Today marks the seventh anniversary of the 2008 Sichuan earthquake, a 8.0-magnitude quake that struck a mountainous region of Sichuan province, destroying villages and killing at least 70,000 people in one of the most horrific tragedies in modern Chinese history.
The Chinese government’s broad and quick response to the disaster was largely praised both inside China and abroad. There has also been significant progress in relocating populations and rebuilding some villages in the hardest-hit areas around Wenchuan County, while also preserving devastated towns like Beichuan as a striking memorial to the dead. The Chinese press has been prohibited from reporting negatively on the tragedy, so the controversy surrounding the thousands of schoolchildren crushed or trapped under the rubble of their poorly built school buildings, as government structures sustained comparatively little damage, is not likely to be resolved soon.
But, even with massive renovations, its impossible to hide what’s been lost. In this photo series, via Sina, survivors were asked to look at photographs of themselves taken right after the earthquake hit and reflect on their lives then and their lives now. Some preferred not to remember and would rather just move on. While others confessed that they are haunted everyday by what they lost on May 12, 2008.
Li Fuyou’s 15-year-old son was in school when the earthquake struck, Li rushed there as soon as the quake hit, but when Li was finally able to pull his son from the rubble, he was completely unable to recognize his boy. “I haven’t been back to his school since then,” Li confesses. Now he doesn’t work, but just stay inside playing mahjong and drinking tea. He hopes that his son isn’t watching and worrying over him.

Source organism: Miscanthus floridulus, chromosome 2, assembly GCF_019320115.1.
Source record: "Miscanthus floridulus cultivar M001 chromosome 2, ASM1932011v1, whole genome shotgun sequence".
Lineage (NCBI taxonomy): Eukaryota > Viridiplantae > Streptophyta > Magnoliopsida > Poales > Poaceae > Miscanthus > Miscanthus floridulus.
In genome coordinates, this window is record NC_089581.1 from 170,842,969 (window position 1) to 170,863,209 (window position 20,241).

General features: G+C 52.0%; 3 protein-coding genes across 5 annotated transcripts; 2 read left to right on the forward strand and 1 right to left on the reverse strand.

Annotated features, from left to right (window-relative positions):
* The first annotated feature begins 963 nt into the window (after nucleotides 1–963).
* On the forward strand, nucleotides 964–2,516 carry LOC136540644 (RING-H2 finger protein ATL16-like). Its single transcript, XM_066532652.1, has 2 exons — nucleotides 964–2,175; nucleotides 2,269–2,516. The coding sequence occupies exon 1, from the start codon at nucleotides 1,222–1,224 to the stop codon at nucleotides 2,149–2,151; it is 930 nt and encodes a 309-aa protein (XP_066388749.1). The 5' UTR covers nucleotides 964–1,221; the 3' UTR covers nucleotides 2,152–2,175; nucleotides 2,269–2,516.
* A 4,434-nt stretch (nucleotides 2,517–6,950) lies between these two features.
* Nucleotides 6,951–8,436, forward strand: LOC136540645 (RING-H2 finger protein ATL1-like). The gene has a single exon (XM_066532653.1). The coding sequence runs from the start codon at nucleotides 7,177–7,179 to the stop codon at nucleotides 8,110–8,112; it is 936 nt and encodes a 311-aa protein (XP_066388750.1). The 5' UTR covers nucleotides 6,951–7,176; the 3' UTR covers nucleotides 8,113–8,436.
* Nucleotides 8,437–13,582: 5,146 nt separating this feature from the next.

When the earthquake hit, both of Deng’s daughters were at school and were buried beneath the building.
A year the quake, she gave birth to another daughter. Deng never lets her daughter out of her sight for a moment. “I’m afraid she will be gone in the blink of an eye,” she says.
Li Fuge’s son was 15 in 2008 and like many other students he was buried underneath his middle school as it collapsed. Li says that he wants to tell his son: “Yong’er, you have a little sister now, she’s three years old. My Yong’er, if you were still alive, you’d be getting married.”
Jia Yiqin thinks that her daughter would also be getting married by now. In the past few years, Jia has had two miscarriages. Her doctors told her that her old age is a factor, but another factor is that she never stops thinking about dead daughter. She wishes she could tell her daughter that her father is taking time off work now: “Your dad is back. Your family is still here.”
Yao Ruoqun remembers that the earthquake killed 10 of her family members, including one of her sons. Her eldest son went to Yunnan to study and hasn’t returned. A year after the earthquake, Yao gave birth to a daughter and says that despite all the tragedy, the new child gives her family hope.
Without his daughter, Li Xue can only live one day at a time. Since the earthquake, Li has been working away from his hometown, sometimes he doesn’t even come back for Chinese New Year. But, at meal time, Li’s wife always leaves out an extra bowl and pair of chopsticks. Whenever the weather changes, Li thinks to himself, “I wonder if my daughter remembered to bring an umbrella or not.”
NetEase also republished some photos today from years past that compare how things in Wenchuan have changed since the earthquake struck seven years ago.
by Alex Linder
[Images via Sina & NetEase]